down to the smallest possible total the reality and the preparedness of our military arm. It has vetoed our Dreadnoughts', it has lampooned our Militia, it has even sought to disperse our cadets with taunting cries of militarism'.”
As to the future (Dec. 12th) there could be no certainty: "Some would have us depend upon the moral superiority of our aspirations, and others upon a drastic disarmament of the German enemy. Both foundations are equally illusory. Moral superiority will go down before armed covetousness, if it be unprepared to defend itself; and there is yet to be proposed á plan by which the great and virile German people can be prevented from recuperation and re-arming once the pressure of the victorious Allies is removed.” Of the War in its world-wide development, during the latter months of 1914, The Star had a series of editorial studies in conditions, policies, possibilities, strategies, of the various countries concerned-belligerent and neutral, Allied and Teutonic, Italy and the United States, Roumania and Bulgaria.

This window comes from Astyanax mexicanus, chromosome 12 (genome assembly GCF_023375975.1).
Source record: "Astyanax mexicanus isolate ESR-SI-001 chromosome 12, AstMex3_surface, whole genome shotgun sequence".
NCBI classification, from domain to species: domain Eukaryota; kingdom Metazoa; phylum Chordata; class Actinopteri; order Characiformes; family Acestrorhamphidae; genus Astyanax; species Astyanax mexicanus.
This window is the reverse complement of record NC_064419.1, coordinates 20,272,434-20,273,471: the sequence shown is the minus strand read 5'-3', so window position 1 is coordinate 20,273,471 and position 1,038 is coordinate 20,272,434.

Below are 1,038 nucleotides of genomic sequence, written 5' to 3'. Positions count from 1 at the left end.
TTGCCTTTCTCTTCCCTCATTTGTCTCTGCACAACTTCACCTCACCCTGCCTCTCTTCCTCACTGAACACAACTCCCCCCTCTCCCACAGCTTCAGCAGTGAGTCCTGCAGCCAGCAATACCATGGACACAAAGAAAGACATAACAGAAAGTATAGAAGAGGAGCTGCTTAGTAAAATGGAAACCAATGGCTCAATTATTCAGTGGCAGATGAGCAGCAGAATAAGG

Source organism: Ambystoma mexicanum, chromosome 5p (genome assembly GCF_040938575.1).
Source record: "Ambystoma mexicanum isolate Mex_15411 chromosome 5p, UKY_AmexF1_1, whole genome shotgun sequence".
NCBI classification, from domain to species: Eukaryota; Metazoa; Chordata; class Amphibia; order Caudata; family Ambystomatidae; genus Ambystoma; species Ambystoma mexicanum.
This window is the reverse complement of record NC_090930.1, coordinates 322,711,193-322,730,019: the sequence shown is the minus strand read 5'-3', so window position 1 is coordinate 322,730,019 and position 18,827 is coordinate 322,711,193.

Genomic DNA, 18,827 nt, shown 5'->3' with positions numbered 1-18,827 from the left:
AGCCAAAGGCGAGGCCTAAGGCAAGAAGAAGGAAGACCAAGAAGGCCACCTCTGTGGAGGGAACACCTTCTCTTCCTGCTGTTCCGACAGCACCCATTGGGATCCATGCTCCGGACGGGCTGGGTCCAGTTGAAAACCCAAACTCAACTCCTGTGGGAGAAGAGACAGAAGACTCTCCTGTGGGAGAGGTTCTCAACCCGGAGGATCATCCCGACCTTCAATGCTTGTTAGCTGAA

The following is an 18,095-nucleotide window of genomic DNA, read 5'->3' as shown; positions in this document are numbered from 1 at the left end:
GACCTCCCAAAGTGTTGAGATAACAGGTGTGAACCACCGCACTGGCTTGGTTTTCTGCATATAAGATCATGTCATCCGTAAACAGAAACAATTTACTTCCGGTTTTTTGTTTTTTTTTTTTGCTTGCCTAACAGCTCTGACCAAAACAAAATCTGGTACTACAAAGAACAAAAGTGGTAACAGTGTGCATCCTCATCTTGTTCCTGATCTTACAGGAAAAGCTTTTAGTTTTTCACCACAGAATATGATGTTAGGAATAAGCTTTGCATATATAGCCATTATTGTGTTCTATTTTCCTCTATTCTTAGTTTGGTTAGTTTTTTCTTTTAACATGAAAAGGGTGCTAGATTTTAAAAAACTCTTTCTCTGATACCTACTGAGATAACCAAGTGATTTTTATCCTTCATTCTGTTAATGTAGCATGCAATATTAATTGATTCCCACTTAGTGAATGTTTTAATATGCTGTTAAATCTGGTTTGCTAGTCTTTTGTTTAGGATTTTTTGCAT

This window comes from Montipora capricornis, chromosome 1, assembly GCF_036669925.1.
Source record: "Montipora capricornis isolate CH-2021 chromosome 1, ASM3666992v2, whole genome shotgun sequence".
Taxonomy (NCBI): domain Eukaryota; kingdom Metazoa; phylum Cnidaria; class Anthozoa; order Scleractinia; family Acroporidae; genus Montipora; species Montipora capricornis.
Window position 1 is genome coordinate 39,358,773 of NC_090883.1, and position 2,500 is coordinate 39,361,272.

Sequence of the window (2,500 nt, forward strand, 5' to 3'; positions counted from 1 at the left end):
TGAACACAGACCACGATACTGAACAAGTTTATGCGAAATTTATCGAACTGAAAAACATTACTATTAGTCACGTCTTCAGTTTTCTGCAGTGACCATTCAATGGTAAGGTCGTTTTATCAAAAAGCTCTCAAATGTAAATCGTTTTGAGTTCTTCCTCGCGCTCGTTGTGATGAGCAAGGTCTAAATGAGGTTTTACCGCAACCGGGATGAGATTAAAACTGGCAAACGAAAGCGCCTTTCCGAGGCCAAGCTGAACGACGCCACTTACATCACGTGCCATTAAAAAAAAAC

Neutral nations, and especially the United States, were urged to protest against the destruction of such shrines of learning or religion as Louvain or Rheims; the two days' delay in mobilization which it was found that France had deliberately permitted in order to convince English Pacifists that War was forced on the Allies was blamed for the loss of countless French and British lives; the death of Lord Roberts evoked the statement that had he been listened to and England ready with a million men there would have been no war; the Allies were urged (Nov. 21st) to ask Japan to come into the European part of the struggle; the United States was told (Dec. 19th) that the bombardment of open towns was not only a breach of all the Laws of War but a vital menace to American interests and that if this practice were admitted and war some day came to the Republic “hundreds of its own Coast towns would be condemned to murderous destruction"; the same great Power was told that it should also have protested against the violation of Belgium neutrality and the open sea mine-sowing policy of the Germans. To sum up, the editorial and general policy of The Star in these troubled months of war was consistent with its past views and record, patriotic and strong in its immediate grip, far-seeing and Empire-loyal in its world outlook.